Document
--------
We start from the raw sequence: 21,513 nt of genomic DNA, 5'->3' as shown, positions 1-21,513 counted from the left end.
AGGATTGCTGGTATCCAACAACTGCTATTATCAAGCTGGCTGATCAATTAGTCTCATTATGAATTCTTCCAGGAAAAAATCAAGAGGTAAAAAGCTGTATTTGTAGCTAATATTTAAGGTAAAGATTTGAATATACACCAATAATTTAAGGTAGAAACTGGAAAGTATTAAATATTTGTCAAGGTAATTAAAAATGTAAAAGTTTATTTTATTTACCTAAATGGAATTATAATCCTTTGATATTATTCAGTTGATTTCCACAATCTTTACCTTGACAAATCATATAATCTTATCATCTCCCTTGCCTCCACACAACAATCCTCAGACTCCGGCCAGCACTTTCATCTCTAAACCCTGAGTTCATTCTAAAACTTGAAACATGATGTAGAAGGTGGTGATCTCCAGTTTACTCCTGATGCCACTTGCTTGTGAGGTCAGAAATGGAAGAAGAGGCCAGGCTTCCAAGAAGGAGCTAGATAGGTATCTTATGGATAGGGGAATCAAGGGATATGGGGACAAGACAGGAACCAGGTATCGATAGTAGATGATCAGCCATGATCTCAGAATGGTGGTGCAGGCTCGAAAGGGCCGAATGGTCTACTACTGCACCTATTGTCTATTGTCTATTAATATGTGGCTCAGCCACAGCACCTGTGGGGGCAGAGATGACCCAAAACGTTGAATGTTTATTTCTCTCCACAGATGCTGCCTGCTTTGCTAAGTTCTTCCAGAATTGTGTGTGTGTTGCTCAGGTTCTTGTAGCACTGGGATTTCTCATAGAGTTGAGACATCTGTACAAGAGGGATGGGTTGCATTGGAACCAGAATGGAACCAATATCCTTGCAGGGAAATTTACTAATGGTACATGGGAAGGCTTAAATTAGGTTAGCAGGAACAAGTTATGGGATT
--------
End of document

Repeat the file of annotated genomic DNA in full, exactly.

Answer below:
We start from the raw sequence: 21,513 nt of genomic DNA, 5'->3' as shown, positions 1-21,513 counted from the left end.
AGGATTGCTGGTATCCAACAACTGCTATTATCAAGCTGGCTGATCAATTAGTCTCATTATGAATTCTTCCAGGAAAAAATCAAGAGGTAAAAAGCTGTATTTGTAGCTAATATTTAAGGTAAAGATTTGAATATACACCAATAATTTAAGGTAGAAACTGGAAAGTATTAAATATTTGTCAAGGTAATTAAAAATGTAAAAGTTTATTTTATTTACCTAAATGGAATTATAATCCTTTGATATTATTCAGTTGATTTCCACAATCTTTACCTTGACAAATCATATAATCTTATCATCTCCCTTGCCTCCACACAACAATCCTCAGACTCCGGCCAGCACTTTCATCTCTAAACCCTGAGTTCATTCTAAAACTTGAAACATGATGTAGAAGGTGGTGATCTCCAGTTTACTCCTGATGCCACTTGCTTGTGAGGTCAGAAATGGAAGAAGAGGCCAGGCTTCCAAGAAGGAGCTAGATAGGTATCTTATGGATAGGGGAATCAAGGGATATGGGGACAAGACAGGAACCAGGTATCGATAGTAGATGATCAGCCATGATCTCAGAATGGTGGTGCAGGCTCGAAAGGGCCGAATGGTCTACTACTGCACCTATTGTCTATTGTCTATTAATATGTGGCTCAGCCACAGCACCTGTGGGGGCAGAGATGACCCAAAACGTTGAATGTTTATTTCTCTCCACAGATGCTGCCTGCTTTGCTAAGTTCTTCCAGAATTGTGTGTGTGTTGCTCAGGTTCTTGTAGCACTGGGATTTCTCATAGAGTTGAGACATCTGTACAAGAGGGATGGGTTGCATTGGAACCAGAATGGAACCAATATCCTTGCAGGGAAATTTACTAATGGTACATGGGAAGGCTTAAATTAGGTTAGCAGGAACAAGTTATGGGATT